1903 – 1945 The Gunther Years
As a new century dawned, Britain was in the throes of the second phase of the Industrial Revolution. Scientific invention was at its height and the economy was thriving. Unemployment was relatively low and Liberal Welfare Reforms were on the way. Britain – and Tongswood - were moving into a bright, hopeful future, unaware of what was waiting around the corner.
Charles Gunther bought the Tongswood Estate in 1903. At this time the estate stretched up to Benenden taking in Park Farm, Tilden, Great and Little Ninevah, Woodsden, Forest Farm, Diprose, Hinksden, Stevens Farm and Tongswood Home Farm.
Gunther was High Sheriff of Kent from 1926-1927 and a distinguished businessman. He was Chairman of the Liebig’s Extract of Meat Company (founded by his father) as well as Director of OXO, which celebrated 100 years of the OXO cube in 2010.
In 1903, gardening and horticulture was still benefitting from the excitement of the daring Victorian Plant Hunters and it was the height of fashion to have grand houses to show off one’s exotic plants. So when Gunther took over the Tongswood Estate, he built more glasshouses. He also added cold frames and made adjustments to the Vinery by adding the Fernery and raising the roofs. Determined to make his mark, he then raised the walls of the gardens.
Tongswood Gardens, as the Walled Nursery was then known, required nine men to tend to the two acre garden and its glasshouses. There were now 13 glasshouses in total, including a vinery, peach house, melon house, fruit house and carnation house. The garden produced beautiful flowers, fruit and vegetables, providing for the main house, their house in London and even surplus produce for the Hawkhurst Cottage Hospital.
It took a fine man to manage such a large concern and that man was Mr Ernest Hardcastle, Head Gardener 1914-45. Mr Hardcastle also worked alongside renowned Quaker botanist, James Backhouse, in designing and building an acre of spectacular rock gardens for Mr Gunther.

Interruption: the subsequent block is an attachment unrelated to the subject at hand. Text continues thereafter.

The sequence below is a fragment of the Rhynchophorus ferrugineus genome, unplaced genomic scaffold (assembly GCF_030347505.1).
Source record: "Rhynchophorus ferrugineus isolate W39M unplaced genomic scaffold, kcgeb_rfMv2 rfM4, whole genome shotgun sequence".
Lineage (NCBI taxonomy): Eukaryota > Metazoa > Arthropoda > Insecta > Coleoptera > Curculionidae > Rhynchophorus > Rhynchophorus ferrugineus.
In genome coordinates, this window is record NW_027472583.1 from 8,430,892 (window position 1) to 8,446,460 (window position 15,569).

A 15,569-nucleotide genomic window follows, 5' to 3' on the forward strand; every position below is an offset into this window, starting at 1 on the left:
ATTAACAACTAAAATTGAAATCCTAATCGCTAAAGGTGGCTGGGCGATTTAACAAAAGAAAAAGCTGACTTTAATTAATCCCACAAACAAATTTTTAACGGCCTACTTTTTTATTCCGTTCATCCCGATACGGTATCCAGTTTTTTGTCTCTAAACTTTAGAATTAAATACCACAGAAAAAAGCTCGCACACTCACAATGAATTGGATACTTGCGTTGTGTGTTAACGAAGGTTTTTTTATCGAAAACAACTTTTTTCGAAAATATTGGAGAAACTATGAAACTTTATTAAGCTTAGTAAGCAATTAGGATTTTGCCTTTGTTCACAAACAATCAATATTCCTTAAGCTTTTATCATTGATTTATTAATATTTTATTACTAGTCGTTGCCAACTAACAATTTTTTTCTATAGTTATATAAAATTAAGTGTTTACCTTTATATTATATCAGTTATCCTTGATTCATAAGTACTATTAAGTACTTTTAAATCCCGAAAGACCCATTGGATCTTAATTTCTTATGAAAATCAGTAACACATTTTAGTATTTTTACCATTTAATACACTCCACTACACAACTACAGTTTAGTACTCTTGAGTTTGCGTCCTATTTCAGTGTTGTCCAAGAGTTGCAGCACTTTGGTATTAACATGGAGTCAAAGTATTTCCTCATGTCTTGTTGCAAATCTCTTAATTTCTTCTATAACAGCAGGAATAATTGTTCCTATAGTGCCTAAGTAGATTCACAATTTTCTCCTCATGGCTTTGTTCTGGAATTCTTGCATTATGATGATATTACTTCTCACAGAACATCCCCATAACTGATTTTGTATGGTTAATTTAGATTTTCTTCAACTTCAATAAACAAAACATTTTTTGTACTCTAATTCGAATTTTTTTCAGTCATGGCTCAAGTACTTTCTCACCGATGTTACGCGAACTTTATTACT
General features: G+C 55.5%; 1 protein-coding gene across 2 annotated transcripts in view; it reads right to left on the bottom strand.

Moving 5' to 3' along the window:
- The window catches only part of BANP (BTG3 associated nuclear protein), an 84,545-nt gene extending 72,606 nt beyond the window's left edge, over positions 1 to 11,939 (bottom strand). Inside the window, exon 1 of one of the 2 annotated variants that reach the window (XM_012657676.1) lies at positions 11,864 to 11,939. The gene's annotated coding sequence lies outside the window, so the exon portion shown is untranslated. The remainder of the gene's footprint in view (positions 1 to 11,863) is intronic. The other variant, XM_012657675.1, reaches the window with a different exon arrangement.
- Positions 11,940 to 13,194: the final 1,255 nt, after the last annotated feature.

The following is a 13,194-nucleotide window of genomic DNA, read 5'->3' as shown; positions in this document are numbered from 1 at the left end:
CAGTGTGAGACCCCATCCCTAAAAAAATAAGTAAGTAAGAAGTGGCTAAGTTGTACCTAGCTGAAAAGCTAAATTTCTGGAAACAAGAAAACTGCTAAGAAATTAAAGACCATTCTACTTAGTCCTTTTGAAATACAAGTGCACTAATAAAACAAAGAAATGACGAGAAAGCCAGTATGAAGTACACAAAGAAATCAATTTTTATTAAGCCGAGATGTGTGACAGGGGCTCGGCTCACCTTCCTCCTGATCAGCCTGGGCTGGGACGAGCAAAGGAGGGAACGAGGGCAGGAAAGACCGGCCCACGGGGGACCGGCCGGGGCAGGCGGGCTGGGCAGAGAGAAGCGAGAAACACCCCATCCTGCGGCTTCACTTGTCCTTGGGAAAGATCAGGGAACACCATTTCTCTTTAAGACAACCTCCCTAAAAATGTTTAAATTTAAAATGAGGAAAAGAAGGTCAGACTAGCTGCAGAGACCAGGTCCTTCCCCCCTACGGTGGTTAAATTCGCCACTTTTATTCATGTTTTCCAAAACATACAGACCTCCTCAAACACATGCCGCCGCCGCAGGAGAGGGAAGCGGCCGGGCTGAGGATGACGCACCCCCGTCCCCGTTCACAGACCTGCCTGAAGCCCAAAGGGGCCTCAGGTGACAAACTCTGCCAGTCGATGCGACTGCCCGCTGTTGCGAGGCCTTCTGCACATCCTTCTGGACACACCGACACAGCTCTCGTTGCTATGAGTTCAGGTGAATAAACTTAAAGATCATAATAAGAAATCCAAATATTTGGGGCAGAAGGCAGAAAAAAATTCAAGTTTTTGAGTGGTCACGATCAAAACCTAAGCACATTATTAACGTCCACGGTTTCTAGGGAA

While Tongswood was thriving, tragedy was not to spare the Gunther family. In 1910, Charles’ first wife, Leonie, died of an illness and in 1914 The Great War darkened their doors. In 1917, Charles and Leonie’s son, Norman, died in Northern France aged just 19 and was awarded the Military Cross. Norman’s brother, Charles, died only a year later also in the fields of Northern France, aged 28. 12 other men from the Estate did not return from the War and the Gunthers erected a memorial in honour of those they had lost.
Mr Gunther re-married in 1912. His new wife, Helen Bell, took a great interest in the gardens of the Estate and brought them great acclaim. In 1925, their sub-tropical gardens appeared in Gardeners’ Chronicle. By 1927, Tongswood Gardens were considered among the top 50 in the country and in 1930, their Rockery was featured in Country Life Magazine.
Unfortunately tragedy was to strike again when Charles Gunther died of a heart attack at his shooting lodge at the Paper Mill in 1931. He was 68 years old. Helen then auctioned 670 acres of the outlying portions of the Estate.
In 1939, war returned and the house at Tongswood was requisitioned by the army. Helen moved to a new house, Little Tongs, at the end of Water Lane. After the war in 1945 the estate was sold to St Ronan’s School and as for many estates at that time, it was the end of an era.